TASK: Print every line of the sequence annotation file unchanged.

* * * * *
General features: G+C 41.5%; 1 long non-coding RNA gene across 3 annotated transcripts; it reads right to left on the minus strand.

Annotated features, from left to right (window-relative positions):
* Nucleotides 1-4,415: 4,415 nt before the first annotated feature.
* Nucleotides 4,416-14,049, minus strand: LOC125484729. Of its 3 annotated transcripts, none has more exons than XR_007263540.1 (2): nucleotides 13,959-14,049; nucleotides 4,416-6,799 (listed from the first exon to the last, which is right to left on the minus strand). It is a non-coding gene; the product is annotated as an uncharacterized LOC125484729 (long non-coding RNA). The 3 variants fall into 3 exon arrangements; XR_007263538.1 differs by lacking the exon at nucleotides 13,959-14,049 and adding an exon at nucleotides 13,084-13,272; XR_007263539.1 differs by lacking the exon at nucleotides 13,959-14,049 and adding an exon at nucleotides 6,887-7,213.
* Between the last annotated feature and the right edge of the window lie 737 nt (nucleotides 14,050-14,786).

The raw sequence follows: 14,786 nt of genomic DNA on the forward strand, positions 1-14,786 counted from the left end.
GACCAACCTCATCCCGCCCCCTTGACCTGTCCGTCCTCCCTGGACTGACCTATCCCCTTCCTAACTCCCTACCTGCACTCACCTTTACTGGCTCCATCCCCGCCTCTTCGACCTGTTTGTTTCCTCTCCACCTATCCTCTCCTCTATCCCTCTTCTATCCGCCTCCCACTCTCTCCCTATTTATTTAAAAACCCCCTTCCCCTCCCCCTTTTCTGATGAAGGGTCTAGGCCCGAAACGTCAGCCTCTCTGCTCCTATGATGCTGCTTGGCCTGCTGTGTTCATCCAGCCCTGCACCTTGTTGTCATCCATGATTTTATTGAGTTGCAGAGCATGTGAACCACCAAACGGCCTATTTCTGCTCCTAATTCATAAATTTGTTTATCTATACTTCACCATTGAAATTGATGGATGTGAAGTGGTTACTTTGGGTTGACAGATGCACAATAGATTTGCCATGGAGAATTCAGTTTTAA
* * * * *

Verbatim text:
General features: G+C 41.5%; 1 long non-coding RNA gene across 3 annotated transcripts; it reads right to left on the minus strand.

Annotated features, from left to right (window-relative positions):
* Nucleotides 1-4,415: 4,415 nt before the first annotated feature.
* Nucleotides 4,416-14,049, minus strand: LOC125484729. Of its 3 annotated transcripts, none has more exons than XR_007263540.1 (2): nucleotides 13,959-14,049; nucleotides 4,416-6,799 (listed from the first exon to the last, which is right to left on the minus strand). It is a non-coding gene; the product is annotated as an uncharacterized LOC125484729 (long non-coding RNA). The 3 variants fall into 3 exon arrangements; XR_007263538.1 differs by lacking the exon at nucleotides 13,959-14,049 and adding an exon at nucleotides 13,084-13,272; XR_007263539.1 differs by lacking the exon at nucleotides 13,959-14,049 and adding an exon at nucleotides 6,887-7,213.
* Between the last annotated feature and the right edge of the window lie 737 nt (nucleotides 14,050-14,786).

The raw sequence follows: 14,786 nt of genomic DNA on the forward strand, positions 1-14,786 counted from the left end.
GACCAACCTCATCCCGCCCCCTTGACCTGTCCGTCCTCCCTGGACTGACCTATCCCCTTCCTAACTCCCTACCTGCACTCACCTTTACTGGCTCCATCCCCGCCTCTTCGACCTGTTTGTTTCCTCTCCACCTATCCTCTCCTCTATCCCTCTTCTATCCGCCTCCCACTCTCTCCCTATTTATTTAAAAACCCCCTTCCCCTCCCCCTTTTCTGATGAAGGGTCTAGGCCCGAAACGTCAGCCTCTCTGCTCCTATGATGCTGCTTGGCCTGCTGTGTTCATCCAGCCCTGCACCTTGTTGTCATCCATGATTTTATTGAGTTGCAGAGCATGTGAACCACCAAACGGCCTATTTCTGCTCCTAATTCATAAATTTGTTTATCTATACTTCACCATTGAAATTGATGGATGTGAAGTGGTTACTTTGGGTTGACAGATGCACAATAGATTTGCCATGGAGAATTCAGTTTTAA